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11. Dezember 2014

Conference Reflections: Working with Mothers for Strategies and Solutions

“I am here, because I won’t keep quiet: If we mothers keep quiet we are siding with the people who spoiled our children.” Elfriede, whose 19 year old son left Germany in 2012 - she does not know if he is alive or dead.

Women without Borders brought an international group of mothers from across Europe and Canada together, who bravely spoke out about their sons and daughters becoming radicalized and departing for Syria. For the first time security experts, government representatives and social workers were given the opportunity to strategize with mothers who unwittingly have observed their children on their journeys of radicalization. The idea of working with mothers as allies in the home is a completely new angle in counter-radicalization policies.

These mothers, who have exclusive access to pivotal moments in their children’s transitions, provided rare and alarming insights into the rapid and diverse mechanisms of radicalization. They shared their moving and powerful stories of how they recognized the early warning signals and how, feeling ill equipped and isolated, they did their best to react. As Farah, a Belgian mother of an underage “Jihadi bride” describes, “Radicalization is like pressing the reset button on the minds of our children.”

Mothers are frequently the only ones in touch with a son or daughter who has departed and as such are the only remaining thread to their former lives. These mothers who have experienced each stage of radicalization ought to be seen as a vital resource and now as new experts in the security arena, they want to spread this information among other families, educational and social professionals and communities. Awareness is particularly crucial, Saleha Jaffer, Head of FAST (Families Against Trauma and Stress), the only organization supporting UK families of Syrian travelers, stressed, “We can reach out to adolescents during their thinking period but after they make a decision to act then it is very hard to change it.”

During the Vienna Meeting, these mothers highlighted the need for support and targeted-training for both families and communities as part of a broader strategy to reframe families not as perpetrators or bystanders but as active partners in a new security architecture: one that includes mothers as key allies in prevention and rehabilitation strategies before, during and after travel to Syria.

These women advocate then for an inclusive security approach which addresses the missing social, economic and emotional support systems. “This is a much broader social issue than one particular to religion. These recruiters are targeting our children at their most vulnerable point. They are looking for answers to questions about who they are, what is their purpose, and where they belong. And then they are promised paradise.” emphasized Elizabeth, a French mother whose son died in Aleppo last year.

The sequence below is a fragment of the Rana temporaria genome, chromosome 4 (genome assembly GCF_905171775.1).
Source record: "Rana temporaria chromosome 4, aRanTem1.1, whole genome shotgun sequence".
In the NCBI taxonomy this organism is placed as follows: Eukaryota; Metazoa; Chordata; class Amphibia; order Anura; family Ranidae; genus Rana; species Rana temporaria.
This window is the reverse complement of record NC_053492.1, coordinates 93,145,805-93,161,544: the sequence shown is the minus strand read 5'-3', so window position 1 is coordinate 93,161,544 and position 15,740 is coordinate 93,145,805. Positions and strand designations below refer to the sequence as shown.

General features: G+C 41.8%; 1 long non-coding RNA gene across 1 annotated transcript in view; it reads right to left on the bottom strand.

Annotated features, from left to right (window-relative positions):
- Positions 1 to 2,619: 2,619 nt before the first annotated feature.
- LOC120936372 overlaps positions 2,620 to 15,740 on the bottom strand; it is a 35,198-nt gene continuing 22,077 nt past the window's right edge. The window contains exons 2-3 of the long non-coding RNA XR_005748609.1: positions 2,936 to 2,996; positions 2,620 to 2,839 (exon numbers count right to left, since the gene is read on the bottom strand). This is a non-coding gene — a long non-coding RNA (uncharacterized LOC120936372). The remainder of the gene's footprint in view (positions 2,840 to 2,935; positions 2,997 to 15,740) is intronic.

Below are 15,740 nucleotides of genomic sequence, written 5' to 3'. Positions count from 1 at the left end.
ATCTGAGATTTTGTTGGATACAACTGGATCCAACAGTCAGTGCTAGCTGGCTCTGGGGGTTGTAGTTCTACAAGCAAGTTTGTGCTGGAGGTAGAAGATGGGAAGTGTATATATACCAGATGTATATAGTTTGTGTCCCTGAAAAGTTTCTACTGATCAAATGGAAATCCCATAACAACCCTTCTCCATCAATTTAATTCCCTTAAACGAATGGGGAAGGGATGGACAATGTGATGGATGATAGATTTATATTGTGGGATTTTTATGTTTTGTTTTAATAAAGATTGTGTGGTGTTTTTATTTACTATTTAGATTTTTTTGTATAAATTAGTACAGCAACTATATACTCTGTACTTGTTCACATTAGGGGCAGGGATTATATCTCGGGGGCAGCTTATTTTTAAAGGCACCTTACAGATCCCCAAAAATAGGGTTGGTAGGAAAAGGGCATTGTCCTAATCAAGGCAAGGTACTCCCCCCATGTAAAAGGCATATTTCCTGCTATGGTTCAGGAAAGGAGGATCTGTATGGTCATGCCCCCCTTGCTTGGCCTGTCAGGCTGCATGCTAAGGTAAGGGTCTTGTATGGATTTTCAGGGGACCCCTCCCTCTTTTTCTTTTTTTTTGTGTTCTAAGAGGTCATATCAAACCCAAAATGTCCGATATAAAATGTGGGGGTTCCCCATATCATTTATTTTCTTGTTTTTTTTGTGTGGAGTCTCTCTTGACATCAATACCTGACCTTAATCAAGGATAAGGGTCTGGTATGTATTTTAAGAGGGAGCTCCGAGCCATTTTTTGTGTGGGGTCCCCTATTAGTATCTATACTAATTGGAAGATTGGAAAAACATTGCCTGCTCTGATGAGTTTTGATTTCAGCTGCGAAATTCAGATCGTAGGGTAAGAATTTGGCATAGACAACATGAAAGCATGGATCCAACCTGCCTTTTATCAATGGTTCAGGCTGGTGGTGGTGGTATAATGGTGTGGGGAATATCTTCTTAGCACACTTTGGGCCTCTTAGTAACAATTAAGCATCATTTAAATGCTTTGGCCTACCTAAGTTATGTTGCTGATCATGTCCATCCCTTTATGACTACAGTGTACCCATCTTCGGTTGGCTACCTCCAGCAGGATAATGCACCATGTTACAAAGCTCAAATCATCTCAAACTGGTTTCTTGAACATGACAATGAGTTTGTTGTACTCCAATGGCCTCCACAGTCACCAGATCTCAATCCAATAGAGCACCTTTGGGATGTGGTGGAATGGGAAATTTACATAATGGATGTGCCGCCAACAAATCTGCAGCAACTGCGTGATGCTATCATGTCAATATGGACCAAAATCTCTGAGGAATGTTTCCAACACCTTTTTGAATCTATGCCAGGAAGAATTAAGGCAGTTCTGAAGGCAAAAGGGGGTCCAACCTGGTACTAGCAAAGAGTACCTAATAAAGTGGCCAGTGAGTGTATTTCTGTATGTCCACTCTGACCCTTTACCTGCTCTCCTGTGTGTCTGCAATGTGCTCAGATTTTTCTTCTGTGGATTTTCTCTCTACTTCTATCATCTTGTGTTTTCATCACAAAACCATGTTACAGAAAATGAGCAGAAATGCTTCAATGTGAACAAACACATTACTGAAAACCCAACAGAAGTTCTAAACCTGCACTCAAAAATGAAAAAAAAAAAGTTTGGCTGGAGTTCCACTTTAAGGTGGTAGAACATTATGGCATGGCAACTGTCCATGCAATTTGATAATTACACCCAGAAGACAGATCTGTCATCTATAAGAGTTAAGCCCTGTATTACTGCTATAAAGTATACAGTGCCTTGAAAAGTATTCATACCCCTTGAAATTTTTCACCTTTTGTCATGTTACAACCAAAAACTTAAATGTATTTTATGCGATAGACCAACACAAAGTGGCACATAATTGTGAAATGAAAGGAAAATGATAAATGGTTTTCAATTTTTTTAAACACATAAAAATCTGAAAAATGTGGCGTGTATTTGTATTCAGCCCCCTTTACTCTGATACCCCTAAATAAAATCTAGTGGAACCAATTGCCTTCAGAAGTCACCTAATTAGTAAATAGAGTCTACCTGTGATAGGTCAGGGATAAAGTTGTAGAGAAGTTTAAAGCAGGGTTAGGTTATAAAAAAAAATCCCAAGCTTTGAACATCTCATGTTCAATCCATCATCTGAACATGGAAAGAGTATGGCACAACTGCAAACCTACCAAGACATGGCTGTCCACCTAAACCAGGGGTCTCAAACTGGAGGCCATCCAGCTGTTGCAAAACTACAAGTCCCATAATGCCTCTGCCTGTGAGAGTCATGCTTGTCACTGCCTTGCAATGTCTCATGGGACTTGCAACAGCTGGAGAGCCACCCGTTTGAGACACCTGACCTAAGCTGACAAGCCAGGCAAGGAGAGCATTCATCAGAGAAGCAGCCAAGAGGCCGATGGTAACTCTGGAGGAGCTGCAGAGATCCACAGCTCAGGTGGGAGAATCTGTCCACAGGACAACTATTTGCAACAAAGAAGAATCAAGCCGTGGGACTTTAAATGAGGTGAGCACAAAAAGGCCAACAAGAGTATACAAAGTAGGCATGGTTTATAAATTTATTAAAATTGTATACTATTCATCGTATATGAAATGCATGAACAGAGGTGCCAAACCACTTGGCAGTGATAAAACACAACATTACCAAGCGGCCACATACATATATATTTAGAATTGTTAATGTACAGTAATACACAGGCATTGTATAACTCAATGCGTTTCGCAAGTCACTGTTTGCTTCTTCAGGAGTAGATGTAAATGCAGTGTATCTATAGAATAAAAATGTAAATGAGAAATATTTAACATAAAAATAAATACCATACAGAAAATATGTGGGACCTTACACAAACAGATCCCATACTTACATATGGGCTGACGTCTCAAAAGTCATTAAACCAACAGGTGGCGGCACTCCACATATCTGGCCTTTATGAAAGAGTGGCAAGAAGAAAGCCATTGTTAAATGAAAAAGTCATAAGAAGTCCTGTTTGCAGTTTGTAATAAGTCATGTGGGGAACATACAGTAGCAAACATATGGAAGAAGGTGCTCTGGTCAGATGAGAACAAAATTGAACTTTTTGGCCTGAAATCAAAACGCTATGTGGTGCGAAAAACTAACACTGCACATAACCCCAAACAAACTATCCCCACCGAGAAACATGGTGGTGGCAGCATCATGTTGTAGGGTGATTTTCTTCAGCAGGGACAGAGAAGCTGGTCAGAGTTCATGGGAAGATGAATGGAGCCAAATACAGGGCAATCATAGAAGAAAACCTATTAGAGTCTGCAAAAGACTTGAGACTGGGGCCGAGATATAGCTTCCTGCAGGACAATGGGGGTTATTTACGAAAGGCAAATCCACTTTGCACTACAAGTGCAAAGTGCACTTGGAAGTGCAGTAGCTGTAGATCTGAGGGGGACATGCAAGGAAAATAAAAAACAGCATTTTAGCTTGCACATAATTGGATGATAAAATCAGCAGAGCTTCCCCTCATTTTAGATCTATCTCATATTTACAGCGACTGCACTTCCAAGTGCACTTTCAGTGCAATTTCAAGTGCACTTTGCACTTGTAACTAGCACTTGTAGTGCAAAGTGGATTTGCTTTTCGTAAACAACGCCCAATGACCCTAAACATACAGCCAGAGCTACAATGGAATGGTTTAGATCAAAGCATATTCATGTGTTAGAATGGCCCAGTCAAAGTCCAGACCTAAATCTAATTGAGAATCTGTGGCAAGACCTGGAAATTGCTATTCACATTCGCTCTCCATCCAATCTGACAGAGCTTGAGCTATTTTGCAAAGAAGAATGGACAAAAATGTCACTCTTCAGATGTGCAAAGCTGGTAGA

For returnees, mothers are a key resource for rehabilitation as they are an emotional life line for their children. A mother’s capacity for love, empathy and dialogue is immensely valuable for the process of therapy and recovery. Indeed Vicky Ibrahim, whose son was convicted for terrorist charges in England, makes a 15 hour round trip every second week to spend one hour with him. Her patience and efforts are rewarded as her son completes his studies and looks to the future: ‘We still support him, we hate the crime for which he is paying the price – and rightly so, but at the same time, the young must have a chance to return to normal society.” Her son now calls home every day, showing that the relationship between the mother and son can be a spectacular force for reintegration.

Creating this first international platform of mothers the event culminated in an evening panel presentation: standing room only. The mothers from Belgium, Canada, France, Germany and Sweden bravely shared their testimonies to raise awareness about their devastating experiences, enabling others to break the silence and act on “push and pull” factors earlier, in a confident and competent way. Together they presented The Vienna Mothers Move Declaration, a pioneering list of six appeals highlighting their own potential in a new security paradigm, one that includes and invests in civil society.

Edit Schlaffer, Founder and Director of Women without Borders summed up: “This is a wake-up call for security policy makers. Mothers are an unrecognized source of knowledge about the mystery of radicalization. Security strategists need to listen to and liaise with them as we move forward in addressing this problem that affects us all.”


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